Anonymous More than 1 year ago
Tedious and boring, with no likable characters.
Anonymous More than 1 year ago
Loved it
Anonymous More than 1 year ago
Enjoyed every moment of of this book! Ihave already recommended it to several other people to read!
Anonymous More than 1 year ago
Anonymous More than 1 year ago
This book was not written very well and the plot was very predictable. It was about 80 pages too long and the ending was not surprising or interesting. It was hard to follow at times because the author kept jumping back in forth in time, which eventually got very irritating. I did like how the point of view switched between the different characters but other than that I did not like this book. It took me forever to read it and was glad I finished it so I would just be done with it.
The_Book_Wheel_Blog More than 1 year ago
From the first few pages of The Wife, the Maid, and the Mistress by Ariel Lawhon, I knew I would be hooked. You see, the book is centered around the ripped-from-the-headlines disappearance of a NY State Supreme Court judge who just happened to go missing on the date of my anniversary: August 6. This is, of course, a complete coincidence, but it did intrigue me from the get-go. At it’s core, The Wife, the Maid, and the Mistress is speculative fiction, that is it’s a story of what could have happened to Judge Crater, based on real facts and characters. Set in 1930, it is clear from the first few pages that book is poised to be a confession by Judge Crater’s wife, Stella. As she sits in a seedy bar in 1969 with the man who investigated her husband’s disappearance, she recreates the year the judge stepped into a cab, never to be seen again. Told  from the perspectives of the three women in Judge Crater’s life (his wife, maid, and mistress), Lawhon weaves tale of deception, passion, and unspeakable crimes. As the women independently investigate the judge’s disappearance, they delve into the seedy underbelly of Broadway, learn of the corrupt authorities, and the experience the danger of gangsters. Ultimately, The Wife, the Maid, and the Mistress begs the questions of who knew what, and when they knew it. I raced through this book in one sitting and can’t recommend it highly enough. Although all of the characters were fully developed, Lawhon’s three heroines were crafted perfectly. Each with her own story, Stella (the wife), Maria (the maid), and Ritzi (the mistress) could easily have a book of their own. Their carefully crafted stories blended together seamlessly, and I finished the book wanting to read everything I could about every single one of them. This isn’t because anything was missing, but because they were so well-cared for by Lawhon that I want more of them. One of the things I loved about this book is the way Lawhon uses seemingly innocuous details to signify the ties that bind the three women together. For example, a streak left by a finger in the dust by one woman and noticed by another paints a better picture of their interconnectedness than an entire chapter could tell. Lawhon’s mastery of subtlety  adds a resounding layer of authenticity that will stay with you for days after you’ve finished reading the book. It’s clear that Lawhon put her heart and soul into this book and it was definitely worth the risk. I cannot accurate express how glorious of an experience it was to read The Wife, the Maid, and the Mistress, but I sincerely hope that you take the time to find out for yourself. Allison @ The Book Wheel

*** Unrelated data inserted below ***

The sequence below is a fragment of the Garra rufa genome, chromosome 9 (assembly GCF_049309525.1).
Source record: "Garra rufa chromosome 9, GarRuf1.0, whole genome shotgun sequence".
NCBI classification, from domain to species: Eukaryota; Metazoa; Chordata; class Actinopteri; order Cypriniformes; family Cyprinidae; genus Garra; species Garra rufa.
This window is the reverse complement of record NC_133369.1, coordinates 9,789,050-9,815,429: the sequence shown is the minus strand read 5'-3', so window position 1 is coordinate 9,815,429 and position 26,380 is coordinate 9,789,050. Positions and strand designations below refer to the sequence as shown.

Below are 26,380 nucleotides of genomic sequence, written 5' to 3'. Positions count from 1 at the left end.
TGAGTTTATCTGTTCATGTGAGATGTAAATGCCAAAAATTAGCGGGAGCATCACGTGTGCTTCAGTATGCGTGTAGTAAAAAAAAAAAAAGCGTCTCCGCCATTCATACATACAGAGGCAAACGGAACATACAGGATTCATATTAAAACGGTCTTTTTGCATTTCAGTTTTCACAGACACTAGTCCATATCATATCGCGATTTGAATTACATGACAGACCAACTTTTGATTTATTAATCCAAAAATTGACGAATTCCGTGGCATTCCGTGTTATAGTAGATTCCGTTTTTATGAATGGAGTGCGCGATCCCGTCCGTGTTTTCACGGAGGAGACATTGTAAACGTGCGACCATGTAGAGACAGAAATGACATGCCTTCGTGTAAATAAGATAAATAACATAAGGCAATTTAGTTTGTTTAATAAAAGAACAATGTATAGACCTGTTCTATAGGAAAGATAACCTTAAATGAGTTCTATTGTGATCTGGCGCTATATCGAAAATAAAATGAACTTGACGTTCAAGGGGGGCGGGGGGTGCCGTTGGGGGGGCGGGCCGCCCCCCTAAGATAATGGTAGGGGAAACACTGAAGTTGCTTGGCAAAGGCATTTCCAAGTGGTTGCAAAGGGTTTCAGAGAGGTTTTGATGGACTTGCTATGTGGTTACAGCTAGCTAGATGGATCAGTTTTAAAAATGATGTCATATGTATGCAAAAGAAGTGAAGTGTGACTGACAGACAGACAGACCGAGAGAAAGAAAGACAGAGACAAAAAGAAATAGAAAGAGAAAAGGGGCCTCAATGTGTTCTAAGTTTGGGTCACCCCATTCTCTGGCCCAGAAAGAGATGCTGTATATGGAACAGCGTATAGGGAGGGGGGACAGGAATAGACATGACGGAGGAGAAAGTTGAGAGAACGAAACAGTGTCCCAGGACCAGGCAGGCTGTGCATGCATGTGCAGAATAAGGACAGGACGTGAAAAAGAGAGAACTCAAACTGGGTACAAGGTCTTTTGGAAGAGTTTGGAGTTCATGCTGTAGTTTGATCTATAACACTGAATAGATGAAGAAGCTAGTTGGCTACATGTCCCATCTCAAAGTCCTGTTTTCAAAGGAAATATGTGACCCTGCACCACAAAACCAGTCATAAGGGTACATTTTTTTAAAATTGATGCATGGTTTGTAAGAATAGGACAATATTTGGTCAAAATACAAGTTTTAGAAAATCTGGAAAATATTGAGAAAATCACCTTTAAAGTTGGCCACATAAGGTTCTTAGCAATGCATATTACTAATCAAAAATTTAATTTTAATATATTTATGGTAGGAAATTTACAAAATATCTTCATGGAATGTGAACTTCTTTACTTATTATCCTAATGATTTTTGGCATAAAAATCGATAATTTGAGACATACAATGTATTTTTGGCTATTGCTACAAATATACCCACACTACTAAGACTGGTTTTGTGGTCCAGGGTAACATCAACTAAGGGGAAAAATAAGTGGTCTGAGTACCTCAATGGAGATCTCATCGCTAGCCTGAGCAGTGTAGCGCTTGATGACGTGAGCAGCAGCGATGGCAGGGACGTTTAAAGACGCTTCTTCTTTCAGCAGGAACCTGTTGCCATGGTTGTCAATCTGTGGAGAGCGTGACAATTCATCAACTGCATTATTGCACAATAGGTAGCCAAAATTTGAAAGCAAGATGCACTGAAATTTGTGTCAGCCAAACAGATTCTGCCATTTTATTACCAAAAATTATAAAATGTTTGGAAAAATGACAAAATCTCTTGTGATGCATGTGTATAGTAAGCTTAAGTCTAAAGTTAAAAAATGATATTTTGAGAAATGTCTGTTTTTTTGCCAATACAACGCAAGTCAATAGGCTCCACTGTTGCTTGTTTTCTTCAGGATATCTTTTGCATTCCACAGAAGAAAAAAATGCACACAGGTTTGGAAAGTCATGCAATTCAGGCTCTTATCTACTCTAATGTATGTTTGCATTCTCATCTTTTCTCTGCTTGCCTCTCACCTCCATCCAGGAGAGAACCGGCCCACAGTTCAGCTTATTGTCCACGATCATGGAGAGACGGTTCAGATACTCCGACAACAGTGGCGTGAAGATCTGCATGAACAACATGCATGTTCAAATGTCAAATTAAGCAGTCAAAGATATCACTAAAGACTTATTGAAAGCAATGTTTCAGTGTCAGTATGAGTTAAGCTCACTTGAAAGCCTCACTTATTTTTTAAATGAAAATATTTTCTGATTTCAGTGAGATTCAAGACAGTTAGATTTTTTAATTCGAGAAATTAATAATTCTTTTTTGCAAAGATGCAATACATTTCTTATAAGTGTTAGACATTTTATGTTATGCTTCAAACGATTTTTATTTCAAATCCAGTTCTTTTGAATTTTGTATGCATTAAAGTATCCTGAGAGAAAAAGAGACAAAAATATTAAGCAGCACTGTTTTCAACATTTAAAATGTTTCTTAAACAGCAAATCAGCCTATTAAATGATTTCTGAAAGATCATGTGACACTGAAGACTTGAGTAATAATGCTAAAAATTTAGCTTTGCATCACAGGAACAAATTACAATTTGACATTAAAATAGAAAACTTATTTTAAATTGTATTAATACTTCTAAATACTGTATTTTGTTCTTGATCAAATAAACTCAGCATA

Anonymous More than 1 year ago
Really well written. It held my attention. Fasinating time period. Great way to tell about an actual murder. Another good book on the NOOK is "The Partisan" by William Jarvis. This book is also based on an actual villian. Both books deserve A+++++++++
TonyaTells More than 1 year ago